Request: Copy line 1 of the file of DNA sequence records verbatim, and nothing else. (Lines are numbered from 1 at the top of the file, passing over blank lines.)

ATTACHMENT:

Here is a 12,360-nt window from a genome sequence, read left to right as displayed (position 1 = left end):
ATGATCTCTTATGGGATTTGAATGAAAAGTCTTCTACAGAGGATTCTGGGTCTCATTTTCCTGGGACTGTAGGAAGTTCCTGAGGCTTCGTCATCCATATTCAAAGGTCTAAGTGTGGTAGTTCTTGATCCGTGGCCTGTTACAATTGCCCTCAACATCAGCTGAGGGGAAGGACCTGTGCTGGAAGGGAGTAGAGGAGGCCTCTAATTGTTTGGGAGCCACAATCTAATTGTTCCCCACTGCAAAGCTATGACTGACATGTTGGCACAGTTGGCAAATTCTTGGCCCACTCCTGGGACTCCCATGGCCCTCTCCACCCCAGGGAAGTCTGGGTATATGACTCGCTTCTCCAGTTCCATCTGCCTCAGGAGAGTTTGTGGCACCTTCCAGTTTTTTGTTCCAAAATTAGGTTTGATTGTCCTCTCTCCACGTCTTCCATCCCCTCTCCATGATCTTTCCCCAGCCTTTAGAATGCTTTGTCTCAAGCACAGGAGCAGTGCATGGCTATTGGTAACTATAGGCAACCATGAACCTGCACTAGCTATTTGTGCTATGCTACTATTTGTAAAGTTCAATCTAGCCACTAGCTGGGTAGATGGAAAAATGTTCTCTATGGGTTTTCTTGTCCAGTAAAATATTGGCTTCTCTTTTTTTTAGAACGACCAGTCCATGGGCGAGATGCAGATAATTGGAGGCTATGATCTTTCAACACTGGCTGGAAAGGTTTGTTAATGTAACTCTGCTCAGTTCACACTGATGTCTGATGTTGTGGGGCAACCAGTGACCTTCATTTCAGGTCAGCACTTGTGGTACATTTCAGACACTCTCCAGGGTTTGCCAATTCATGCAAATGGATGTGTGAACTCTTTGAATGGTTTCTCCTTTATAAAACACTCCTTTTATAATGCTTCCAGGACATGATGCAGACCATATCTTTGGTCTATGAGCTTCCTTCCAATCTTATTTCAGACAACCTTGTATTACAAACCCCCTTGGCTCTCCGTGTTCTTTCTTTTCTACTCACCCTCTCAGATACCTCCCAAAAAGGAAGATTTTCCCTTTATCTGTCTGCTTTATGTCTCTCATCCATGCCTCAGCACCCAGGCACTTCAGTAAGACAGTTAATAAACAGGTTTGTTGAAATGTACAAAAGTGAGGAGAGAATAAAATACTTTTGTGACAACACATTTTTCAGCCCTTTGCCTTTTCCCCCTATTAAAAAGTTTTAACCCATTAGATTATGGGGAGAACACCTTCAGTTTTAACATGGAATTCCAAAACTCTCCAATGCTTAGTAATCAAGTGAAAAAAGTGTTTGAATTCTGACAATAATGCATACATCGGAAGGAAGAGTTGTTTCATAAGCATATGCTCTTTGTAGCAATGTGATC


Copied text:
Here is a 12,360-nt window from a genome sequence, read left to right as displayed (position 1 = left end):